Posted by: metawizard at May 25, 2010 2:28 PM

I wish I had all of the answers, but I don't. I don't know what to do. I know we try in our household to be as gentle on the environment as we can, and use as little gas as we can, (hubby take the train to work instead of driving the 40 miles each way, we don't drive big engined cars, we grow some of our own food, and buy as locally as possible,) I think that these companies have to be held responsible. From what I understand, Exxon still hasn't really cleaned up or paid for the mess from 89.

And don't even get me started on other things like coal, hubby was watching a show the other day about what the coal mines are doing to the communities they are in. It's sad, and it all makes me angry. But I still don't know how to fix it. I wish I did.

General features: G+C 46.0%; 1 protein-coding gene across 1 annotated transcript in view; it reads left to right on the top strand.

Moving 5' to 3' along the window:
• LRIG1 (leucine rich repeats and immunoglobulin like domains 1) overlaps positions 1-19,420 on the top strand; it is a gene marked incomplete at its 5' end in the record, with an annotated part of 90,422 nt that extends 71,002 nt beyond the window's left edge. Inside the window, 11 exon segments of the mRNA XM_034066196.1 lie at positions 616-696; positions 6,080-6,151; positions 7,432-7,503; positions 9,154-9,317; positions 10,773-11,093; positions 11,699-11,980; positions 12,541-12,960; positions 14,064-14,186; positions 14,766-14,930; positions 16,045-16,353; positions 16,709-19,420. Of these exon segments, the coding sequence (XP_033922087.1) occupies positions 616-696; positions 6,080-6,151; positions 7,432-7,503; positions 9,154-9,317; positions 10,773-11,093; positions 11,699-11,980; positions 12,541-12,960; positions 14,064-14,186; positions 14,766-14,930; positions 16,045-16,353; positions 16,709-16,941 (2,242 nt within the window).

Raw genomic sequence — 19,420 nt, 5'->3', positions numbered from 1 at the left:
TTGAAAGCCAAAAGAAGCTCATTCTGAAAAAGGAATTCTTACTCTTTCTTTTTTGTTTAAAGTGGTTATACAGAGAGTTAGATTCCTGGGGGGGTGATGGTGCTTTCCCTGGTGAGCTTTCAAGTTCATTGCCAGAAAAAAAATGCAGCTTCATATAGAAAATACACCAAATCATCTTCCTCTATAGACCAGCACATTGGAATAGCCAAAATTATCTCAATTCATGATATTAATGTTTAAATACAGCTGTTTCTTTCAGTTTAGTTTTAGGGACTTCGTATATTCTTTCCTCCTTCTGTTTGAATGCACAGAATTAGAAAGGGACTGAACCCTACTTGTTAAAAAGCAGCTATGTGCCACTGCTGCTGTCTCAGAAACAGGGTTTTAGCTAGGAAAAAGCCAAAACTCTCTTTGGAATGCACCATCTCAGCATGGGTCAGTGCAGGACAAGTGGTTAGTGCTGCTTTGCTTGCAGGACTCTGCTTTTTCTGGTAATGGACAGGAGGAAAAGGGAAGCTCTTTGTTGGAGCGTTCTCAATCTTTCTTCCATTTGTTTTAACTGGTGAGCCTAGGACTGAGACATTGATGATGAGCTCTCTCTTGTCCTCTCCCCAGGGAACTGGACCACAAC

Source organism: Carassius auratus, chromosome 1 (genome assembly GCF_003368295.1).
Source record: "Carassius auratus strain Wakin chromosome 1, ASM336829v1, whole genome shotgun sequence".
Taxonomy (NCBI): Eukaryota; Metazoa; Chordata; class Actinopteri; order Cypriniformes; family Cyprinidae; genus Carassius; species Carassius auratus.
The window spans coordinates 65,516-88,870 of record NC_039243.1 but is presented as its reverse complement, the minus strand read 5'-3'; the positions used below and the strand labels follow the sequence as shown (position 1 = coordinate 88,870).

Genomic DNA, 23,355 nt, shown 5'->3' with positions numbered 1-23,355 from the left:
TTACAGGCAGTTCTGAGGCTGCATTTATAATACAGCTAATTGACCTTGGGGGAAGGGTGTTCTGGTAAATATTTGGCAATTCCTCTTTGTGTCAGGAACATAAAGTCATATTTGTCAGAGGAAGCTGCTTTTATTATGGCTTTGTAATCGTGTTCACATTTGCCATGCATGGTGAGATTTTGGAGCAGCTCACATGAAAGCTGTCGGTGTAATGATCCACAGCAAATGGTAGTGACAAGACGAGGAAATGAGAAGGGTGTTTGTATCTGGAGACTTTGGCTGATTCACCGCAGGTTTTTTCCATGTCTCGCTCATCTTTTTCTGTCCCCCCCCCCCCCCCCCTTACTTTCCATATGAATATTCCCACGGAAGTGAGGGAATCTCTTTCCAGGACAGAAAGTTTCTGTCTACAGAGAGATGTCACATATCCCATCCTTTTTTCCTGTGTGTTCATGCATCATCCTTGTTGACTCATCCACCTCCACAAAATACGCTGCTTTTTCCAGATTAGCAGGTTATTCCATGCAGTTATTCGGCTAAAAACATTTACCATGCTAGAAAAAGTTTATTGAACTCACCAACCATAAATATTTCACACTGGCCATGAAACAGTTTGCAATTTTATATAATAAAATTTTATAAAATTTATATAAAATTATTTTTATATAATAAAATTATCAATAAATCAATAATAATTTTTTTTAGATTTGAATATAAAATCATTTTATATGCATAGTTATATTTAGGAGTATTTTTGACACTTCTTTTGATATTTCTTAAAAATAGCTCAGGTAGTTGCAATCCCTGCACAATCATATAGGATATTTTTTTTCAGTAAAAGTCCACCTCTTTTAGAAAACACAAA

Posted by: Steph at May 25, 2010 2:40 PM

What will it take? If gas/heating oil were as expensive as they are in Europe, people would be looking harder for alternatives.

The oil industry is heavily subsidized by the U.S. government -- maybe we could stop doing that? Divert this money to develop wind power? After all, Texas is a windy state. There wouldn't even necessarily be job loss, just transfer to an industry that makes more sustainable fuel. I am having a hard time imagining a windmill disaster that could kill dozens of workers and harm the environment like this oil spill has.

Last, We can take away BP's billions in federal government contracts. Give them to an American company.

Posted by: Laura Gato at May 25, 2010 3:59 PM